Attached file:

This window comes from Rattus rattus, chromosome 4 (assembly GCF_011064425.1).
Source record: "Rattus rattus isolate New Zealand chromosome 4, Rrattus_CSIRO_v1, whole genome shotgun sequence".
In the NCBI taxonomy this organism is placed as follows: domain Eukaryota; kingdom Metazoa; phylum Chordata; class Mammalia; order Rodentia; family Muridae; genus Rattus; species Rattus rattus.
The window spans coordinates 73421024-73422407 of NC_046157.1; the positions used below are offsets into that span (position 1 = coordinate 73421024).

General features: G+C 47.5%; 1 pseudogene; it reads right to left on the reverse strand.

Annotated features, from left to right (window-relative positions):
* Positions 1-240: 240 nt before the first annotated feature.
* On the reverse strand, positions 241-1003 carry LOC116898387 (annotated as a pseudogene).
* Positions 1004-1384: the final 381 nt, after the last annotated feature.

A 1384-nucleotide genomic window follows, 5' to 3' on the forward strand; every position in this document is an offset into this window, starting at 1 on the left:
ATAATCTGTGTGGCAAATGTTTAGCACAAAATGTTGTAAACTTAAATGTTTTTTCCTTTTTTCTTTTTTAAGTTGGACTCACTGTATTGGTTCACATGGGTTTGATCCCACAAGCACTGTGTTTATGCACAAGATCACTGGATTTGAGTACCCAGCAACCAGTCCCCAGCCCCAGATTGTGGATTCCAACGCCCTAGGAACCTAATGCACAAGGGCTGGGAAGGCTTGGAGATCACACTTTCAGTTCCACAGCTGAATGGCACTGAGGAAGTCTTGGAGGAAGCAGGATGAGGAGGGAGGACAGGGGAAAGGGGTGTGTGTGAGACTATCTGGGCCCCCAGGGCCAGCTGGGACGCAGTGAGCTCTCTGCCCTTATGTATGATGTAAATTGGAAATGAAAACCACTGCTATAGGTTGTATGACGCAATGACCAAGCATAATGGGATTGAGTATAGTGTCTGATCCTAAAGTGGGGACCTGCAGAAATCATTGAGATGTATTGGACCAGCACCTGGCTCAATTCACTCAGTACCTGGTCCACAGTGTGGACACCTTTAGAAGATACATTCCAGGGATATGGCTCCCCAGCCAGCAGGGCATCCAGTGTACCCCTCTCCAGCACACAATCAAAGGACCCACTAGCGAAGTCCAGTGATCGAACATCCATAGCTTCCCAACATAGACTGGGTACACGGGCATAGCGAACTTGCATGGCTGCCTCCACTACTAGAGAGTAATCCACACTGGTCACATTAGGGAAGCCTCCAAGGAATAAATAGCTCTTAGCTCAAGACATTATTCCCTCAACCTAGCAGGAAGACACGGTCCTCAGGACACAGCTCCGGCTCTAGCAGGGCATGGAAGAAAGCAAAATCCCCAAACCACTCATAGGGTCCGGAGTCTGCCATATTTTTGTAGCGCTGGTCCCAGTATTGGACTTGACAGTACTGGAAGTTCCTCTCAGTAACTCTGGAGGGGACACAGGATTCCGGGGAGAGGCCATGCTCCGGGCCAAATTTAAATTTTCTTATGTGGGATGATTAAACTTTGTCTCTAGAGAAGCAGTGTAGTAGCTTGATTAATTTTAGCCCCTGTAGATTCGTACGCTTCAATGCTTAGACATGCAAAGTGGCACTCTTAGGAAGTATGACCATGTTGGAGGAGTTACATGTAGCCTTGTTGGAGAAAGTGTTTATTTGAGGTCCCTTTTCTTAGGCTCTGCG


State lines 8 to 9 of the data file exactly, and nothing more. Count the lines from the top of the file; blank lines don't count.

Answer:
* On the reverse strand, positions 241-1003 carry LOC116898387 (annotated as a pseudogene).
* Positions 1004-1384: the final 381 nt, after the last annotated feature.